Personality differences between students who accept or reject proffered counseling assistance were investigated by comparing personality traits of 116 male students at the University of Kentucky who accepted or rejected letters of invitation to group counseling. Factor analysis of Omnibus Personality Inventory (OPI) scores to two groups of 60 and…

  6. Cone penetrometer acceptance test report

    SciTech Connect

    Boechler, G.N.

    1996-09-19

    This Acceptance Test Report (ATR) documents the results of acceptance test procedure WHC-SD-WM-ATR-151. Included in this report is a summary of the tests, the results and issues, the signature and sign- off ATP pages, and a summarized table of the specification vs. ATP section that satisfied the specification.

  7. [Accuracy limits in IOL calculation: current status].

    PubMed

    Preussner, P-R

    2007-12-01

    Overview over the single independent error contributions of IOL power calculation and their currently achievable lower limits. Analysis of the reasons of avoidable and unavoidable single errors which contribute to the overall error: measuring errors of axial length and corneal radii; errors due to neglecting of relevant influences such as pupil width, asphericity of cornea and IOL and IOL geometry; calculation errors from inadequate calculation methods; estimation errors of postoperative IOL position; IOL manufacturing errors. The said error contributions are to be compared with the reproducibility error of the refraction. All calculations use a numerical raytracing based on the geometric-optical IOL manufacturing data. Axial eye length with an error of approximately 0.2 D is no longer the dominating error if the measurements are performed by interferometry, the same is true for corneal readii in normal eyes. The latter, however, causes the dominant error in eyes after corneal refractive surgery ( approximately 1.5 D) if measured only by keratometry. This error can be avoided if a topographic measurement is included into the raytracing, and in some cases also the measurement of posterior corneal surface has to be included. Currently the dominant unavoidable error contribution results from the uncertainty of postoperative IOL position ( approximately 0.35 D). Some errors of classical IOL formulae can be avoided by raytracing. But if the total error threshold shall be below the error of refraction, the prediction accuracy of postoperative IOL position must be improved.

  8. Variation transmission model for setting acceptance criteria in a multi-staged pharmaceutical manufacturing process.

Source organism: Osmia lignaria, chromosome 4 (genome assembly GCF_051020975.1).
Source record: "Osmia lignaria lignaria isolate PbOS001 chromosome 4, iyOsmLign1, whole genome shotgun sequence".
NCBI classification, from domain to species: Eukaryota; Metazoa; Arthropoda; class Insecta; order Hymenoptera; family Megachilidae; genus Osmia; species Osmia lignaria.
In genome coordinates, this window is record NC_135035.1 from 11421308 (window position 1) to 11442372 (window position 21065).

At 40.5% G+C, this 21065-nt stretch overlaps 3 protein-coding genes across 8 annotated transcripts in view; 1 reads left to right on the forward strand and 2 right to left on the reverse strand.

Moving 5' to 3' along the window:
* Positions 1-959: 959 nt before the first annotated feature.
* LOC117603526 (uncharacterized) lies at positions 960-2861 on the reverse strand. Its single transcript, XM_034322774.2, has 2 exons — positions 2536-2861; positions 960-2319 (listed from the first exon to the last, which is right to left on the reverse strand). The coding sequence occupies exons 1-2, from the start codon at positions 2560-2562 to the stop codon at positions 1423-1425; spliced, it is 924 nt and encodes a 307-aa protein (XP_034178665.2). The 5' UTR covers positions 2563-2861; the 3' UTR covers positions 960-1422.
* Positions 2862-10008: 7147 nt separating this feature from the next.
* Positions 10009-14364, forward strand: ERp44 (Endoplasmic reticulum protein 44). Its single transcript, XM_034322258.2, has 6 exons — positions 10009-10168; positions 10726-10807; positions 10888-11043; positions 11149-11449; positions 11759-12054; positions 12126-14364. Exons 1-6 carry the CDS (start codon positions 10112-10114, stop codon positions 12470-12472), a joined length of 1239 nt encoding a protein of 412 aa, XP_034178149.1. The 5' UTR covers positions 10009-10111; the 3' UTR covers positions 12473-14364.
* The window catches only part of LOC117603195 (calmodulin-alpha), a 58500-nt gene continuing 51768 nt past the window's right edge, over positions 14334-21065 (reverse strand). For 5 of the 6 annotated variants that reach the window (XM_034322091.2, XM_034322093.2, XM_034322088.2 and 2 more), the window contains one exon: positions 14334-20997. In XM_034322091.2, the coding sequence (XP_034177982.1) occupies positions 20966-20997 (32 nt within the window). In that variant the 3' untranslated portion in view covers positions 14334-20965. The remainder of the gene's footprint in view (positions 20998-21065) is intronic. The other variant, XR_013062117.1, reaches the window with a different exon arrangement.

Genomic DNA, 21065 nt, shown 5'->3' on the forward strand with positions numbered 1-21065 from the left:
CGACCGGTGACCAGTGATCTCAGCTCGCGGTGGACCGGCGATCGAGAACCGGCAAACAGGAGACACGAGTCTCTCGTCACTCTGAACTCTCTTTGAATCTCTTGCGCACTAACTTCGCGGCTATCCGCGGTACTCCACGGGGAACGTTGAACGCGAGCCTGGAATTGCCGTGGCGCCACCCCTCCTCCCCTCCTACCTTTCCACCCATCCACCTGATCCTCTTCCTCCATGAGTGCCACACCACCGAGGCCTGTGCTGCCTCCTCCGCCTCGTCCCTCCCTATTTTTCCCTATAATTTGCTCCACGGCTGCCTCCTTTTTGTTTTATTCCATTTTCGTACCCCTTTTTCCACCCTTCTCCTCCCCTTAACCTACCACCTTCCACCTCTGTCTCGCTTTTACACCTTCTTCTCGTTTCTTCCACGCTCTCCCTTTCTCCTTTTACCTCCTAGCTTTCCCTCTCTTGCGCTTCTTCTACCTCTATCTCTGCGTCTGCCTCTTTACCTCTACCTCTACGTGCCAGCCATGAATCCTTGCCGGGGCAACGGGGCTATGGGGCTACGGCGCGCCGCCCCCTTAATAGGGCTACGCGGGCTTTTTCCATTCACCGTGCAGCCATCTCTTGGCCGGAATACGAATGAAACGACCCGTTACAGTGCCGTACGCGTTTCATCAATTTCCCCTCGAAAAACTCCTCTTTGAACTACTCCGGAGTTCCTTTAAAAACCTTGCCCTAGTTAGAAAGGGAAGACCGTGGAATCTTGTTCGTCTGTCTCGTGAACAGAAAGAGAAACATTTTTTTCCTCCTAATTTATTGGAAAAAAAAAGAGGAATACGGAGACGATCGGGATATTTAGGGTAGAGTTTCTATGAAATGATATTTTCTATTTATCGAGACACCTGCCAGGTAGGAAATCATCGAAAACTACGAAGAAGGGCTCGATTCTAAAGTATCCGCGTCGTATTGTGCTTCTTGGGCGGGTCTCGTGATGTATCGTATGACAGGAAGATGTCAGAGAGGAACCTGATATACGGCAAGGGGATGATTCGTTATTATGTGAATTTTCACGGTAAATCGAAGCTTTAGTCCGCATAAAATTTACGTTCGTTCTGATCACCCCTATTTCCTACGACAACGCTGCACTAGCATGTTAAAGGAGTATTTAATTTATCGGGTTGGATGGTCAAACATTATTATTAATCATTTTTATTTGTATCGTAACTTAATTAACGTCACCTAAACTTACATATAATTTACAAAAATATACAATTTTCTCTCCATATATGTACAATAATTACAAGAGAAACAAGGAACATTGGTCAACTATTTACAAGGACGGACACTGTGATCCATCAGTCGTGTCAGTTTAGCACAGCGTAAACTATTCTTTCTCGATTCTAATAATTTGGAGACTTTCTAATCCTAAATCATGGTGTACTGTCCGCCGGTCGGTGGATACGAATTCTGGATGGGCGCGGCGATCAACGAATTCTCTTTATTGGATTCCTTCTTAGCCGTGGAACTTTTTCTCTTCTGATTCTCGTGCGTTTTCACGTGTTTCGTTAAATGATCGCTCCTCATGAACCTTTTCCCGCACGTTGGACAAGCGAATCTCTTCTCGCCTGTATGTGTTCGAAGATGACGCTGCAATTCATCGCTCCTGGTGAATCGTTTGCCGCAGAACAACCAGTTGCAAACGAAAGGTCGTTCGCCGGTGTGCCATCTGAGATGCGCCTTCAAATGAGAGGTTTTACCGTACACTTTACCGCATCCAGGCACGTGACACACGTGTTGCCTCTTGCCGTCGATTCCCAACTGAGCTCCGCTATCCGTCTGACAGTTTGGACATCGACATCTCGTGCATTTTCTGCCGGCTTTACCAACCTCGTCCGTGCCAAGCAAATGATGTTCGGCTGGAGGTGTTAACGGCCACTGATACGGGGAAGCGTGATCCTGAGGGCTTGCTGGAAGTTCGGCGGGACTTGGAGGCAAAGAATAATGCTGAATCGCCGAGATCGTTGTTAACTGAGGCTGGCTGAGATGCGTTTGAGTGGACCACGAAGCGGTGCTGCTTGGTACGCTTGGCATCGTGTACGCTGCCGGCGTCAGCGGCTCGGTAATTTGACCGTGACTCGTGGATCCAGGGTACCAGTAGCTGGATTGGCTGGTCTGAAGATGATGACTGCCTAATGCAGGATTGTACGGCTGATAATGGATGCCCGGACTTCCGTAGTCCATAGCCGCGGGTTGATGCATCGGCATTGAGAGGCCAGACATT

PubMed

    Montes, Richard O

    2012-03-01

    Pharmaceutical manufacturing processes consist of a series of stages (e.g., reaction, workup, isolation) to generate the active pharmaceutical ingredient (API). Outputs at intermediate stages (in-process control) and API need to be controlled within acceptance criteria to assure final drug product quality. In this paper, two methods based on tolerance interval to derive such acceptance criteria will be evaluated. The first method is serial worst case (SWC), an industry risk minimization strategy, wherein input materials and process parameters of a stage are fixed at their worst-case settings to calculate the maximum level expected from the stage. This maximum output then becomes input to the next stage wherein process parameters are again fixed at worst-case setting. The procedure is serially repeated throughout the process until the final stage. The calculated limits using SWC can be artificially high and may not reflect the actual process performance. The second method is the variation transmission (VT) using autoregressive model, wherein variation transmitted up to a stage is estimated by accounting for the recursive structure of the errors at each stage. Computer simulations at varying extent of variation transmission and process stage variability are performed. For the scenarios tested, VT method is demonstrated to better maintain the simulated confidence level and more precisely estimate the true proportion parameter than SWC. Real data examples are also presented that corroborate the findings from the simulation. Overall, VT is recommended for setting acceptance criteria in a multi-staged pharmaceutical manufacturing process.

  9. Sources of error in emergency ultrasonography.

    PubMed

    Pinto, Antonio; Pinto, Fabio; Faggian, Angela; Rubini, Giuseppe; Caranci, Ferdinando; Macarini, Luca; Genovese, Eugenio Annibale; Brunese, Luca

    2013-07-15